Random Samples

Science  27 Jun 1997:
Vol. 276, Issue 5321, pp. 1977
  1. El Niño Is Roaring Back

    It's official: El Niño, a recurrent warming in the tropical Pacific Ocean that has far-flung weather effects, is back—big time. “We think this is shaping up into an extraordinary [El Niño] with large effects around the globe,” says Ants Leetmaa, director of the National Oceanic and Atmospheric Administration's Climate Prediction Center (CPC) in Camp Springs, Maryland.

    El Niño forecasters have had a hard time reading its signals against a background of unusual warmth that persisted for most of the ′90s; sudden temperature jumps have intensified that warmth without warning. The current warming, which started early this year, is behaving more predictably, though: Both of the CPC's forecast techniques—a computer simulation of Pacific ocean-atmosphere interactions and a statistical analysis of Pacific climate trends—foresaw the trend as early as last fall.

    Ironically, the computer model that in 1986 made the first successful El Niño prediction, the model at the Lamont-Doherty Earth Observatory in Palisades, New York, didn't see this El Niño coming. Depending solely on shifting equatorial winds, it presumably had too narrow a perspective.

    The forecasters' next task is predicting how this El Niño will play out around the world. Leetmaa is assuming it will be comparable to the one in 1972, which would mean feeble monsoon rains for India this summer and water shortages in the Caribbean region. By early next year, there should be drought in Australia, South Africa, and northeast Brazil, while storms would bring extra water to California and much of the southern United States.

  2. Progress on Artificial Chromosome Front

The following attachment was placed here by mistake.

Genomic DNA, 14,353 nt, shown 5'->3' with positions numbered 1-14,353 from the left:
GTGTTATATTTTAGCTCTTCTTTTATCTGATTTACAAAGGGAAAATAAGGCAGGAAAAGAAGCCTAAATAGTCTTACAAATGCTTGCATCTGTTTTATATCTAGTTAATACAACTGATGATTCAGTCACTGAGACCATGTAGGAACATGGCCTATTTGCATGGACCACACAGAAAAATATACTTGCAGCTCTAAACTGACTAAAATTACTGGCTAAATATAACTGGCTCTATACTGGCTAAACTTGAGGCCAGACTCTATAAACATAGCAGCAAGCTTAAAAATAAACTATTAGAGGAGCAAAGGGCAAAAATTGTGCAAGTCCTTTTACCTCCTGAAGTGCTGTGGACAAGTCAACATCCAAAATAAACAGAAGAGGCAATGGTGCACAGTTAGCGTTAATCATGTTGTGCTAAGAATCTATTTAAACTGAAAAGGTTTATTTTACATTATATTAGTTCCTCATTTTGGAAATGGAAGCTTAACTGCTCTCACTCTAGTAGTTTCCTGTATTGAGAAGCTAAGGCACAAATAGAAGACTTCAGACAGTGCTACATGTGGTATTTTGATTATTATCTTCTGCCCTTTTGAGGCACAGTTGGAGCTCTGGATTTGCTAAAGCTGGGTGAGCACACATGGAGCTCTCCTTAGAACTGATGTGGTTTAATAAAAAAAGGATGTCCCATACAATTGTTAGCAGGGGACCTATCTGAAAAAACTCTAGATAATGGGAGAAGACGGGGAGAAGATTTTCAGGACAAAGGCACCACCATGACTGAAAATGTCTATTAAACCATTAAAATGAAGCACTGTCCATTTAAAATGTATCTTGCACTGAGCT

The race to make the ideal human artificial chromosome (HAC) has heated up with a report from researchers at the Murdoch Institute in Melbourne, Australia, who say they have identified a new, simpler DNA element that can fulfill the function of a centromere, a key chromosome component. Having a stripped-down centromere could bring the day closer when genes are delivered to an organism via the stable vector of artificial chromosomes.

    In addition to ordinary genes made up of DNA, an artificial chromosome requires at least two pieces of specialized DNA: telomeres, which cap the ends of DNA strands, and a centromere, which anchors the chromosome to protein fibers that pull chromosomes apart during cell division. But while scientists know the DNA sequence of telomeres, they don't know what makes for a working centromere, although it seems to include highly repetitive DNA stretches.

    Earlier this year, researchers at Case Western Reserve University in Cleveland became the first to make a functional HAC (Science, 4 April, p. 38), showing it could self-assemble if a cell is provided with a centromere that includes a repetitive DNA sequence called an alpha satellite. But molecular geneticist Andy Choo and his group at the Murdoch Institute, reporting in this month's Nature Genetics, have identified a “neocentromere” that was found 5 years ago in cells taken from a retarded child. The child's chromosome 10 had fractured in two; one piece carried the original centromere, and the other carried what Choo says appears to be a “latent centromere.” Its DNA—unlike that of ordinary centromeres—has no alpha satellite repeats.

    That is exciting news, because one of the big drawbacks of working with repetitive DNA is that it is notoriously difficult to clone. Says Choo, “We hope to use the special properties of the neocentromere to develop a more user-friendly way of making HACs.”

  3. Ultimate Chill

    Astronomers have found the chilliest naturally occurring cold spot so far detected in the universe. In a paper to be published in Astrophysical Journal Letters, Raghvendra Sahai of the Jet Propulsion Laboratory in Pasadena, California, and Lars-Åke Nyman of the Onsala Space Observatory in Sweden report that gas in the Boomerang nebula has a temperature less than 3 kelvins (K), or minus 270 degrees Celsius. The work was done on a telescope that observes at submillimeter wavelengths in La Silla, Chile

    Boomerang.

    Cocoon of dust and gas shrouds aging star.

    R. SAHAI AND L.-A. NYMAN